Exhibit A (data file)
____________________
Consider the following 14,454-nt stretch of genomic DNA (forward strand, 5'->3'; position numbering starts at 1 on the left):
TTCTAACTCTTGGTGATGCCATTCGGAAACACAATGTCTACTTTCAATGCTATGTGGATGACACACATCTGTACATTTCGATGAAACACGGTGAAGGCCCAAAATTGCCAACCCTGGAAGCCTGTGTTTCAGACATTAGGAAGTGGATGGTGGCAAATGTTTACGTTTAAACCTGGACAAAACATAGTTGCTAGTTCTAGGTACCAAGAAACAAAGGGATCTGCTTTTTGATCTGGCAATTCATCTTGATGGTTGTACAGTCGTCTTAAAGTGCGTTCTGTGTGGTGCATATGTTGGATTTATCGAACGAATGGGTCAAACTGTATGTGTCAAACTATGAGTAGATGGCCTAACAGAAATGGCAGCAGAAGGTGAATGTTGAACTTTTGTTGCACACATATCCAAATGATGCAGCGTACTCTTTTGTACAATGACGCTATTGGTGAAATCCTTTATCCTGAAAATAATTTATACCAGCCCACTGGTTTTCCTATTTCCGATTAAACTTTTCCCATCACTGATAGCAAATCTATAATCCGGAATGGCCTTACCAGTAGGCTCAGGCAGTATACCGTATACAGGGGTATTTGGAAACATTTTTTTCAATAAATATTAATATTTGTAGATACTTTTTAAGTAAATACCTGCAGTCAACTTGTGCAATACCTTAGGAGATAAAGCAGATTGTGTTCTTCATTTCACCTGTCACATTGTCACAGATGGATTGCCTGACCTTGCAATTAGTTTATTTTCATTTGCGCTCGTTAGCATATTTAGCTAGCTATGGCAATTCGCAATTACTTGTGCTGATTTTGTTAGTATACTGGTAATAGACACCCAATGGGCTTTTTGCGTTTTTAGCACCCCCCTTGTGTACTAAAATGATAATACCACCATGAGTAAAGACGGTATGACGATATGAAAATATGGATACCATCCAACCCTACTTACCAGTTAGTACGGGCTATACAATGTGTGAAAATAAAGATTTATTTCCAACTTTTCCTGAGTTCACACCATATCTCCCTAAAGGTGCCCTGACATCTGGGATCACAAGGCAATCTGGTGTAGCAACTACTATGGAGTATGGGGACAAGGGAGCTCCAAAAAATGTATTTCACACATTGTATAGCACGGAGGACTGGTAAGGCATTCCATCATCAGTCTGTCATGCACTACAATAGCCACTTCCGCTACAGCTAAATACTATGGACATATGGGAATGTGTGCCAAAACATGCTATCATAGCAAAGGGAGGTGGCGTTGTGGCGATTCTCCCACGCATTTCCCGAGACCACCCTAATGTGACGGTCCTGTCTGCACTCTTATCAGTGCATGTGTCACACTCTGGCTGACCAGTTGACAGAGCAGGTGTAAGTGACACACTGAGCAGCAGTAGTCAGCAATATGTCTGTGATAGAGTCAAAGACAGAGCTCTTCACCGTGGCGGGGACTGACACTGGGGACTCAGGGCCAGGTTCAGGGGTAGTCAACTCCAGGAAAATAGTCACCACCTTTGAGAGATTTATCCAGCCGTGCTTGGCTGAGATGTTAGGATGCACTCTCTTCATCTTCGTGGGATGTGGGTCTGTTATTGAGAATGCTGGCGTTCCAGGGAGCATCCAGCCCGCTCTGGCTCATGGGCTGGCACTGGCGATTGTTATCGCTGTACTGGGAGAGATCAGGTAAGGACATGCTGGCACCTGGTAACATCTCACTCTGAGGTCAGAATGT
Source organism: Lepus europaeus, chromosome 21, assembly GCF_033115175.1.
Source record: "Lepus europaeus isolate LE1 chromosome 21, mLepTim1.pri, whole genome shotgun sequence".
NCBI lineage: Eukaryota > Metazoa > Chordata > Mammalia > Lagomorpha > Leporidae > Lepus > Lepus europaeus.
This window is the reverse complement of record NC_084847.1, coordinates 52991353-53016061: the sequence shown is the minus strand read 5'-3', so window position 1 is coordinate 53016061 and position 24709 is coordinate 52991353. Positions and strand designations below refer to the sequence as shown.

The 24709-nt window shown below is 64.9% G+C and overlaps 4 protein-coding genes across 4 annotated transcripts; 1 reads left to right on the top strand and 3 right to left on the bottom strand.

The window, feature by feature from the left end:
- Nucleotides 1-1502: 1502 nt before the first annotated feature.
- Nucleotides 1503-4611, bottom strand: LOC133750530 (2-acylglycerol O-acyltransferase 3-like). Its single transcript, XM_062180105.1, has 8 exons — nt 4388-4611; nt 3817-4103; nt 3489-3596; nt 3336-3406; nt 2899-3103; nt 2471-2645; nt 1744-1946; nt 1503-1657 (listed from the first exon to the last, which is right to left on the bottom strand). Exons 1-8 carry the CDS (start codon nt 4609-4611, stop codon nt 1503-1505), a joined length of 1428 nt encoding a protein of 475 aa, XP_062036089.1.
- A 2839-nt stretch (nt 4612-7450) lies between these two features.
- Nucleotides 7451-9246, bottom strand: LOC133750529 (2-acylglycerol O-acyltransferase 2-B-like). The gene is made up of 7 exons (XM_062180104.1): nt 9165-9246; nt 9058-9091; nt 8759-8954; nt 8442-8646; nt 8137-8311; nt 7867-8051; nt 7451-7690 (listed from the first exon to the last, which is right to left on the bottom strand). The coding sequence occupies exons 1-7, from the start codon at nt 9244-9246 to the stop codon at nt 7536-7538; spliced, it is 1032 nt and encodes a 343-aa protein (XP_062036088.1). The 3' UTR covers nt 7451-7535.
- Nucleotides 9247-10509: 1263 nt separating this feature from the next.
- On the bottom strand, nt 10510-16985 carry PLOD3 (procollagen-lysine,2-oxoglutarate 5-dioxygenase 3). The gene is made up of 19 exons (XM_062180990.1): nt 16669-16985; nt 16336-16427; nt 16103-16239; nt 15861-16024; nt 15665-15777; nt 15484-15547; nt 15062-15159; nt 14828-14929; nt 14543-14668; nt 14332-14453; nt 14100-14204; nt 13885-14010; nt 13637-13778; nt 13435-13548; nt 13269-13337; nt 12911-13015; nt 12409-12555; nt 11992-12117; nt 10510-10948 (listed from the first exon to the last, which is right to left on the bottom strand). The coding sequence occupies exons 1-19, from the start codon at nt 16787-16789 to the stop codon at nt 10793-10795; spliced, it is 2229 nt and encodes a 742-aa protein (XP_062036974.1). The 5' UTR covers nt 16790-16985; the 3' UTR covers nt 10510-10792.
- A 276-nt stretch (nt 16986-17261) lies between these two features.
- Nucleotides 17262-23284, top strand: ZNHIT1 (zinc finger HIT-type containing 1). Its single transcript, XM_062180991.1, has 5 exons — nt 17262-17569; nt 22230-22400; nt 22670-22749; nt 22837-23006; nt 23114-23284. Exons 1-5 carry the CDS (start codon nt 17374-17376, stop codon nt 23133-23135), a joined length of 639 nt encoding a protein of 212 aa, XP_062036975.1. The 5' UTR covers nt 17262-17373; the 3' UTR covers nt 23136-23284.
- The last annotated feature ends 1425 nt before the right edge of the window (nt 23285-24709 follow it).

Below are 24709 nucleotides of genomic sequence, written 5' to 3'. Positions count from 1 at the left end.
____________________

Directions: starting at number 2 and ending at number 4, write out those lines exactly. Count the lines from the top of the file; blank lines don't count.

TTCTAACTCTTGGTGATGCCATTCGGAAACACAATGTCTACTTTCAATGCTATGTGGATGACACACATCTGTACATTTCGATGAAACACGGTGAAGGCCCAAAATTGCCAACCCTGGAAGCCTGTGTTTCAGACATTAGGAAGTGGATGGTGGCAAATGTTTACGTTTAAACCTGGACAAAACATAGTTGCTAGTTCTAGGTACCAAGAAACAAAGGGATCTGCTTTTTGATCTGGCAATTCATCTTGATGGTTGTACAGTCGTCTTAAAGTGCGTTCTGTGTGGTGCATATGTTGGATTTATCGAACGAATGGGTCAAACTGTATGTGTCAAACTATGAGTAGATGGCCTAACAGAAATGGCAGCAGAAGGTGAATGTTGAACTTTTGTTGCACACATATCCAAATGATGCAGCGTACTCTTTTGTACAATGACGCTATTGGTGAAATCCTTTATCCTGAAAATAATTTATACCAGCCCACTGGTTTTCCTATTTCCGATTAAACTTTTCCCATCACTGATAGCAAATCTATAATCCGGAATGGCCTTACCAGTAGGCTCAGGCAGTATACCGTATACAGGGGTATTTGGAAACATTTTTTTCAATAAATATTAATATTTGTAGATACTTTTTAAGTAAATACCTGCAGTCAACTTGTGCAATACCTTAGGAGATAAAGCAGATTGTGTTCTTCATTTCACCTGTCACATTGTCACAGATGGATTGCCTGACCTTGCAATTAGTTTATTTTCATTTGCGCTCGTTAGCATATTTAGCTAGCTATGGCAATTCGCAATTACTTGTGCTGATTTTGTTAGTATACTGGTAATAGACACCCAATGGGCTTTTTGCGTTTTTAGCACCCCCCTTGTGTACTAAAATGATAATACCACCATGAGTAAAGACGGTATGACGATATGAAAATATGGATACCATCCAACCCTACTTACCAGTTAGTACGGGCTATACAATGTGTGAAAATAAAGATTTATTTCCAACTTTTCCTGAGTTCACACCATATCTCCCTAAAGGTGCCCTGACATCTGGGATCACAAGGCAATCTGGTGTAGCAACTACTATGGAGTATGGGGACAAGGGAGCTCCAAAAAATGTATTTCACACATTGTATAGCACGGAGGACTGGTAAGGCATTCCATCATCAGTCTGTCATGCACTACAATAGCCACTTCCGCTACAGCTAAATACTATGGACATATGGGAATGTGTGCCAAAACATGCTATCATAGCAAAGGGAGGTGGCGTTGTGGCGATTCTCCCACGCATTTCCCGAGACCACCCTAATGTGACGGTCCTGTCTGCACTCTTATCAGTGCATGTGTCACACTCTGGCTGACCAGTTGACAGAGCAGGTGTAAGTGACACACTGAGCAGCAGTAGTCAGCAATATGTCTGTGATAGAGTCAAAGACAGAGCTCTTCACCGTGGCGGGGACTGACACTGGGGACTCAGGGCCAGGTTCAGGGGTAGTCAACTCCAGGAAAATAGTCACCACCTTTGAGAGATTTATCCAGCCGTGCTTGGCTGAGATGTTAGGATGCACTCTCTTCATCTTCGTGGGATGTGGGTCTGTTATTGAGAATGCTGGCGTTCCAGGGAGCATCCAGCCCGCTCTGGCTCATGGGCTGGCACTGGCGATTGTTATCGCTGTACTGGGAGAGATCAGGTAAGGACATGCTGGCACCTGGTAACATCTCACTCTGAGGTCAGAATGT
Source organism: Lepus europaeus, chromosome 21, assembly GCF_033115175.1.
Source record: "Lepus europaeus isolate LE1 chromosome 21, mLepTim1.pri, whole genome shotgun sequence".